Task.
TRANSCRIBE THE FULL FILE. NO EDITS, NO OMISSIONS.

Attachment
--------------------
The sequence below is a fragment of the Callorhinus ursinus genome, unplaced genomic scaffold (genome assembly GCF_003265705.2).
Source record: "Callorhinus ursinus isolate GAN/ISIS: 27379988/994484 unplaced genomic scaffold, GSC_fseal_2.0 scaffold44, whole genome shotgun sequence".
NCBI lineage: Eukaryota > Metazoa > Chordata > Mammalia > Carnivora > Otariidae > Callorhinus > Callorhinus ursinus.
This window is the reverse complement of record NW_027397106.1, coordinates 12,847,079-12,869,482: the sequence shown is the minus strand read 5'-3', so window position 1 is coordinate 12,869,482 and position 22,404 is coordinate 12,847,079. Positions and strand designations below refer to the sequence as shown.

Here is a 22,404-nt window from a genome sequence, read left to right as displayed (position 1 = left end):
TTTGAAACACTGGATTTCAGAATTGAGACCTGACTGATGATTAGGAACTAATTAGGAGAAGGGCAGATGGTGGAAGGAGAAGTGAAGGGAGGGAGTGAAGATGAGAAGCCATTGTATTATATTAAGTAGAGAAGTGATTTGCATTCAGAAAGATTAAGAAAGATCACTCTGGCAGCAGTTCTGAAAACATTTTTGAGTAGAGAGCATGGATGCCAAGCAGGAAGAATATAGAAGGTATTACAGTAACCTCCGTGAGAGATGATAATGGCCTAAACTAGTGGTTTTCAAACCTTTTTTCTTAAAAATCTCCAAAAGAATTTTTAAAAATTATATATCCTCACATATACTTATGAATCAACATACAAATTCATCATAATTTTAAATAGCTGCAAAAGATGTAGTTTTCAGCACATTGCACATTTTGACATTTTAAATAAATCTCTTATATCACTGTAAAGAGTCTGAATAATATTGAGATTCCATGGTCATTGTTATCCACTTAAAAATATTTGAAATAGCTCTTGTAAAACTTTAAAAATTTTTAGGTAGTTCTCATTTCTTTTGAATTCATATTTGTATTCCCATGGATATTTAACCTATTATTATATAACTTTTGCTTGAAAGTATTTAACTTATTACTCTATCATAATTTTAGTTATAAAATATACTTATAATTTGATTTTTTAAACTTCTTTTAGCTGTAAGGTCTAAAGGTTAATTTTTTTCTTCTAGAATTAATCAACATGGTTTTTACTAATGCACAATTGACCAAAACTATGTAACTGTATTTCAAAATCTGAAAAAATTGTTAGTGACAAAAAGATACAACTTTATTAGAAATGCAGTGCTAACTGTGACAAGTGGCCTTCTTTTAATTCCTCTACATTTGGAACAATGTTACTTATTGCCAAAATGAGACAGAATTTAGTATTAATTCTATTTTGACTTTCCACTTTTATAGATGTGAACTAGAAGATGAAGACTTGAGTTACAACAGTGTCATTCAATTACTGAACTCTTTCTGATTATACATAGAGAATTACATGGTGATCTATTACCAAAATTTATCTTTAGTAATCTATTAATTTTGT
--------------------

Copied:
The sequence below is a fragment of the Callorhinus ursinus genome, unplaced genomic scaffold (genome assembly GCF_003265705.2).
Source record: "Callorhinus ursinus isolate GAN/ISIS: 27379988/994484 unplaced genomic scaffold, GSC_fseal_2.0 scaffold44, whole genome shotgun sequence".
NCBI lineage: Eukaryota > Metazoa > Chordata > Mammalia > Carnivora > Otariidae > Callorhinus > Callorhinus ursinus.
This window is the reverse complement of record NW_027397106.1, coordinates 12,847,079-12,869,482: the sequence shown is the minus strand read 5'-3', so window position 1 is coordinate 12,869,482 and position 22,404 is coordinate 12,847,079. Positions and strand designations below refer to the sequence as shown.

Here is a 22,404-nt window from a genome sequence, read left to right as displayed (position 1 = left end):
TTTGAAACACTGGATTTCAGAATTGAGACCTGACTGATGATTAGGAACTAATTAGGAGAAGGGCAGATGGTGGAAGGAGAAGTGAAGGGAGGGAGTGAAGATGAGAAGCCATTGTATTATATTAAGTAGAGAAGTGATTTGCATTCAGAAAGATTAAGAAAGATCACTCTGGCAGCAGTTCTGAAAACATTTTTGAGTAGAGAGCATGGATGCCAAGCAGGAAGAATATAGAAGGTATTACAGTAACCTCCGTGAGAGATGATAATGGCCTAAACTAGTGGTTTTCAAACCTTTTTTCTTAAAAATCTCCAAAAGAATTTTTAAAAATTATATATCCTCACATATACTTATGAATCAACATACAAATTCATCATAATTTTAAATAGCTGCAAAAGATGTAGTTTTCAGCACATTGCACATTTTGACATTTTAAATAAATCTCTTATATCACTGTAAAGAGTCTGAATAATATTGAGATTCCATGGTCATTGTTATCCACTTAAAAATATTTGAAATAGCTCTTGTAAAACTTTAAAAATTTTTAGGTAGTTCTCATTTCTTTTGAATTCATATTTGTATTCCCATGGATATTTAACCTATTATTATATAACTTTTGCTTGAAAGTATTTAACTTATTACTCTATCATAATTTTAGTTATAAAATATACTTATAATTTGATTTTTTAAACTTCTTTTAGCTGTAAGGTCTAAAGGTTAATTTTTTTCTTCTAGAATTAATCAACATGGTTTTTACTAATGCACAATTGACCAAAACTATGTAACTGTATTTCAAAATCTGAAAAAATTGTTAGTGACAAAAAGATACAACTTTATTAGAAATGCAGTGCTAACTGTGACAAGTGGCCTTCTTTTAATTCCTCTACATTTGGAACAATGTTACTTATTGCCAAAATGAGACAGAATTTAGTATTAATTCTATTTTGACTTTCCACTTTTATAGATGTGAACTAGAAGATGAAGACTTGAGTTACAACAGTGTCATTCAATTACTGAACTCTTTCTGATTATACATAGAGAATTACATGGTGATCTATTACCAAAATTTATCTTTAGTAATCTATTAATTTTGT